Monday, 7 February 2011

Time to get nostalgic

This coming weekend sees the start of the rugby league’s top flight season in the UK and France: I can’t forget the Catalan Dragons; watching matches in Perpignan is the root of my love affair with that country.

But it so happens that this season’s entire opening weekend of fixtures is to take place in Cardiff, at the Millennium Stadium – and thus The Other Half is set to be away for three nights.

So, what is a girl to do with three nights and two days to herself?

This one is starting to plan. And, as is so often the way with these things, first ideas are giving way to something rather different.

I had been considering trying to recreate the scallop bisque from the other week in Glasgow – or one with lobster or crab. And then some other rather posh stuff.

That was, however, until some little memory triggered in my mind while I was organising an online order for basics (cat food etc).

Like Nigel Slater in Toast, I started musing over culinary pleasures from years gone by. For some time, I’ve made occasional efforts to look in shops for Bird’s Angel Delight in butterscotch flavour. Today I found it online. The Other Half also remembers it fondly. I ordered some.

Then the site came up with one of those jaunty little suggestions – in this case, for malt loaf. I remember malt loaf with great pleasure: dense, fruity and slathered in butter. I ordered one.

Thinking of Slater’s experience, as he tried to find the foods he remembered from his childhood, and then eating them all over again, I contemplated a frozen Bird’s Eye steak & kidney pie.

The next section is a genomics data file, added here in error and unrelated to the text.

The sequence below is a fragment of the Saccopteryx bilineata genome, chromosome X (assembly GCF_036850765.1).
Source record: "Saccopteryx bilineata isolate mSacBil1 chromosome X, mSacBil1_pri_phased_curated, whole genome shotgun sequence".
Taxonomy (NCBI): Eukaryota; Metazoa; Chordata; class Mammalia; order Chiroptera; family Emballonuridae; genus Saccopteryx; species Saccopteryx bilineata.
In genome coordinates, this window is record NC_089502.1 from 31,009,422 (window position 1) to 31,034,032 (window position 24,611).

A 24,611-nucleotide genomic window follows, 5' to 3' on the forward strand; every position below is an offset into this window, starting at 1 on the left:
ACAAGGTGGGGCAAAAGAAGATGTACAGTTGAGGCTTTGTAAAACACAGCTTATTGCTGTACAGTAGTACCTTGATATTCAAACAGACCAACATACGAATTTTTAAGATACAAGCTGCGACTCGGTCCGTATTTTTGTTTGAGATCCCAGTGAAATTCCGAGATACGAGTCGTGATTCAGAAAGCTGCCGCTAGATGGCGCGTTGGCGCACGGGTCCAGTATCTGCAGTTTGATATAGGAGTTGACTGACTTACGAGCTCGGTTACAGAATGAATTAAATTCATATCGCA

I was saved from this by the fact that only boxes of four were available and this isn’t a multi-pack path that I’m aiming to tread.

Although it strikes me that perhaps the reason I liked them so much was that they always seemed to have a higher ratio of kidney to steak than any other steak & kidney dish. Okay, it will have been cheaper for the company that way, but as I’ve loved kidney for as long as I can remember, it was absolutely what I liked.

Then another idea took shape: why not try to recreate my mother’s pork pie?

She would take pork – quite lean, as I remember – and cut it finely, add a small amount of dried onion that she would have soaked in boiling water for a few minutes, together with some grated potato (which would hold some moisture).

This, with seasoning (although she wasn’t much of a one for pepper, if memory serves) would go into a shortcrust-lined, shallow enamel dish to be topped with further pastry and then baked.

She always made two at a time and served them with the freshest bread we had – this wasn’t France, but if memory serves me correctly, the bread (during the time this memory really comes from) would be from a little baker called Cakebread in Mossley.

It might not sound special, but it’s one of the stand-out food memories of my childhood and adolescence. I loved it. I remember the texture and the saltiness and the crisp thinness of the pastry.

Oddly – in retrospect – I remember it as the meat being minced: you know – those strings of meat? Not blitzed. Yet that doesn’t accord with my memories of not having it as often as I’d have wanted because it was such a labour-intensive thing for her to cut the meat.

Memory is a funny old thing.